The 2021 Mets were overcome by teams as mediocre as they are, and it wasn’t luck or the schedule that beat them – they were built to fail.
The 2021 Mets have a lot of explaining to do as a team of 28 players who have gone 18-29 during August and September while effectively dropping out of the Wild Card race.
Surrounded by teams failing in similar ways, the Mets managed to fail even more.
- The Atlanta Braves, as a team, are seven games above .500, and they’ve dropped six of their last ten games.
- Their home record is 37-36.
- Their record against +.500 teams is 29-38, the same mark as the St. Louis Cardinals, who now hold a 3-game lead for the final Wild Card spot.
- Over the last ten games, the Mets are 3-7 while three teams ahead of them have limped along at 3-7 (Cincinnati), 5-5 (Philadelphia), and San Diego (2-8).
The Mets had it all in front of them, and it was there for the taking – but instead of seizing the moment like the Cardinals have, reeling off eight straight, the Mets folded before our eyes.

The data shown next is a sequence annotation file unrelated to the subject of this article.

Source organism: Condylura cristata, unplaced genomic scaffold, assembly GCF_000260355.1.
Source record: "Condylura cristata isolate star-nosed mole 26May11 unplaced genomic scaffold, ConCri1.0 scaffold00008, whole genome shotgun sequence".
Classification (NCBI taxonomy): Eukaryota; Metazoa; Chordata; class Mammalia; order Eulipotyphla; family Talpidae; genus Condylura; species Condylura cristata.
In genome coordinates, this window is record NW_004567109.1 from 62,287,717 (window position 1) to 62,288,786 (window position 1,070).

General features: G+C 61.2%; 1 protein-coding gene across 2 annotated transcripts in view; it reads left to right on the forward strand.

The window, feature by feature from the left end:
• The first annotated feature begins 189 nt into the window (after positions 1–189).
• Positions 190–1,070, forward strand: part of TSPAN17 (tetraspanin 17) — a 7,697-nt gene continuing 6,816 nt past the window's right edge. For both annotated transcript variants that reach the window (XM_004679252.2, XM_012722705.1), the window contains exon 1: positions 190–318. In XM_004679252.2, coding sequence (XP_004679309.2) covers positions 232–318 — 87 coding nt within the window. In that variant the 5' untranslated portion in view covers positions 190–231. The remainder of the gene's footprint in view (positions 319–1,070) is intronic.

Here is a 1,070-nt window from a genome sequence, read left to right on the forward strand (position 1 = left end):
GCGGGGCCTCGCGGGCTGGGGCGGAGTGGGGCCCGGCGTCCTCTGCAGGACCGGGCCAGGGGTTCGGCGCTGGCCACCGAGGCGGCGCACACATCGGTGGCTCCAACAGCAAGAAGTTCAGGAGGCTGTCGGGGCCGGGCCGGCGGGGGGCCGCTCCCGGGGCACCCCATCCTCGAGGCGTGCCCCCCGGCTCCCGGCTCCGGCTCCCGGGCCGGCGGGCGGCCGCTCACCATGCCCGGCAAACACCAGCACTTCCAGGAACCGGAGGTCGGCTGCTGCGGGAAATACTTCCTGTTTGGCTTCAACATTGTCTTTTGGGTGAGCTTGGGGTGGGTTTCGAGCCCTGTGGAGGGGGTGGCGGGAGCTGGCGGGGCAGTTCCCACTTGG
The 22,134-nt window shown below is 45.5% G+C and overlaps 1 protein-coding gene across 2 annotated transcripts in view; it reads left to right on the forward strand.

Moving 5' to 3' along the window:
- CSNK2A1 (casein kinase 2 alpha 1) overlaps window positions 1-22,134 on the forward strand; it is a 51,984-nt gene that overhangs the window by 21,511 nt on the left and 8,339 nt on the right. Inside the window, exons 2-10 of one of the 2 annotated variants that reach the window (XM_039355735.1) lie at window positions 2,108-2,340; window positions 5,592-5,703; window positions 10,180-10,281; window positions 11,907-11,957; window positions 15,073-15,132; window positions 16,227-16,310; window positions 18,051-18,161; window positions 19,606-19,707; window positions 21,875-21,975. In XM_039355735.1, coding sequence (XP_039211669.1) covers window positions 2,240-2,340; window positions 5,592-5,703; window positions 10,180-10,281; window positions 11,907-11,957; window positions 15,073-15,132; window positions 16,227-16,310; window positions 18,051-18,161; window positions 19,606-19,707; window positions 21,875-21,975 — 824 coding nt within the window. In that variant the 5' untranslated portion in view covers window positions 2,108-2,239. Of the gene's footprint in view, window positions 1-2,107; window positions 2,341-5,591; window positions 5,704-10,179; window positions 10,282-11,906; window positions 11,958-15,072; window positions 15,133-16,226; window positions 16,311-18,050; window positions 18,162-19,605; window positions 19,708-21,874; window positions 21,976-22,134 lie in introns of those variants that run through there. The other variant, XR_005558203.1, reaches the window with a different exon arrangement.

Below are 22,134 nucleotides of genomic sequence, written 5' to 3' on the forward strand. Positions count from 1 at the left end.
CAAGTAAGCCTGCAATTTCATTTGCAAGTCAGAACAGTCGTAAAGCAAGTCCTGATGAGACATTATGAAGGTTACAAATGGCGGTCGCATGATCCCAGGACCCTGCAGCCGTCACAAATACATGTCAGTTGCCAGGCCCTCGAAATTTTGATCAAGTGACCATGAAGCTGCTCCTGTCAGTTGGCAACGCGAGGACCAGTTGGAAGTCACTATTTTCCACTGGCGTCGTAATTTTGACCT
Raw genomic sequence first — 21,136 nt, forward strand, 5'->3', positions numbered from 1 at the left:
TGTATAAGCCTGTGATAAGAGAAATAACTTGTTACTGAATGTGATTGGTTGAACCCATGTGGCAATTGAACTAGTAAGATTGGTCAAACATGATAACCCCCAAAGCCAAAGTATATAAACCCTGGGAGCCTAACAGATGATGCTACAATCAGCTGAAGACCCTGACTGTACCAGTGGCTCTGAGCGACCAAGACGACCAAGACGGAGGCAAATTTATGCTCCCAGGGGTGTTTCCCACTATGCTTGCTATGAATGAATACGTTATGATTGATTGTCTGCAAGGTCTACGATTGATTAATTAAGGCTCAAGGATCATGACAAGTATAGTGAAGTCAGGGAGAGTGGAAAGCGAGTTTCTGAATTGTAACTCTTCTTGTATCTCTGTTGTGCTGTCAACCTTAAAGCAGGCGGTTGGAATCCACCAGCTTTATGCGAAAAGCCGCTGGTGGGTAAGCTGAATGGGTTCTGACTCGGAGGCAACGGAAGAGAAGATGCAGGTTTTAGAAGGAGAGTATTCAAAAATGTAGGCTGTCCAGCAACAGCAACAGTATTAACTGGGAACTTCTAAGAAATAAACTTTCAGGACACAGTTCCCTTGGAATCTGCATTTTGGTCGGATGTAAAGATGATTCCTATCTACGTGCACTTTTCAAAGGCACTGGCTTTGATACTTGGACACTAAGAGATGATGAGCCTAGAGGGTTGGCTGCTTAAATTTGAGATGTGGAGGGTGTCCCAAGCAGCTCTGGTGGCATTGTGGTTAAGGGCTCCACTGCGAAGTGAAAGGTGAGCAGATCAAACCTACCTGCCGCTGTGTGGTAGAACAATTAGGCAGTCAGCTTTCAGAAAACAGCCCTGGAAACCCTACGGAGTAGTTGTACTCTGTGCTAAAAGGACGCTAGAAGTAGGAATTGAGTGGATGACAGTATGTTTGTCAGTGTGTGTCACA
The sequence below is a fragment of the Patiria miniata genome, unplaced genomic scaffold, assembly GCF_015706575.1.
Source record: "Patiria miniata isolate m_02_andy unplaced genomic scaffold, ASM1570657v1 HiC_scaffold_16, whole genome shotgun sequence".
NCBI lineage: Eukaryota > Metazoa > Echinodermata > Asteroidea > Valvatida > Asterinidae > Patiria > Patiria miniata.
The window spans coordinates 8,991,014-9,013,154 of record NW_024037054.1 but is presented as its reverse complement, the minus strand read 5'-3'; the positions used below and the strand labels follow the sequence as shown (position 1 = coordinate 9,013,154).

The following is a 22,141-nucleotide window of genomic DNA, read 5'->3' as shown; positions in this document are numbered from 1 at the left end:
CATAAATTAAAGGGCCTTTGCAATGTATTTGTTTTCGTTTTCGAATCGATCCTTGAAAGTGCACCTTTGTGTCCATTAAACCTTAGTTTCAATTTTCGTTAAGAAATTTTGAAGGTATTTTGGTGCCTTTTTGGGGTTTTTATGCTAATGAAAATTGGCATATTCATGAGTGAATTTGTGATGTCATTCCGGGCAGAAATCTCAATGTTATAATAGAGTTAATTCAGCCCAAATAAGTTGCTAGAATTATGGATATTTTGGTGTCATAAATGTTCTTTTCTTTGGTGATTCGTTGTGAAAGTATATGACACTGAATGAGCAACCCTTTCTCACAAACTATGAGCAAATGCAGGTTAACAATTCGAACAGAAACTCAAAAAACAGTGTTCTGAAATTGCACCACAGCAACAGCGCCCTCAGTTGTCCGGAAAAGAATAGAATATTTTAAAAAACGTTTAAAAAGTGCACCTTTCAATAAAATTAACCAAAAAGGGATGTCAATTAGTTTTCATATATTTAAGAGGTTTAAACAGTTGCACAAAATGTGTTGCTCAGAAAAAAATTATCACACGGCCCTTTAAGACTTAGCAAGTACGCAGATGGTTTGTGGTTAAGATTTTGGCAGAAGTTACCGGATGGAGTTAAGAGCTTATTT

Mets: The Engine That Couldn’t – Or Wouldn’t?
The Mets didn’t get routed; they got nipped, going 2-15 in games decided by one run down the stretch.
Overall, the Mets were 28-32 in one-run games this season, which, if nothing else, is a testament to the team’s solid pitching.
Bingo! But here’s the catch.
Beyond the facts that demonstrate that the Mets did not execute in these situations, as seen in their bottom-of-the-league team batting rankings, lies this question.
Is it a question that the Mets are a poorly constructed team, put together by an inept front office – or is that the players themselves refused to make an effort to do the “smallest things” that Nimmo was referring to?
Or, as some have suggested, and I concur, is it that this group of Mets players was never taught how to play winning baseball as they came up through the Mets system?
Some, like Brandon Nimmo, have these intangible skills instinctively, but most need to be taught fundamental skills like how to hit a ground ball to second with a runner on second base and no one out or lifting a fly ball to score a runner from third with less than two out.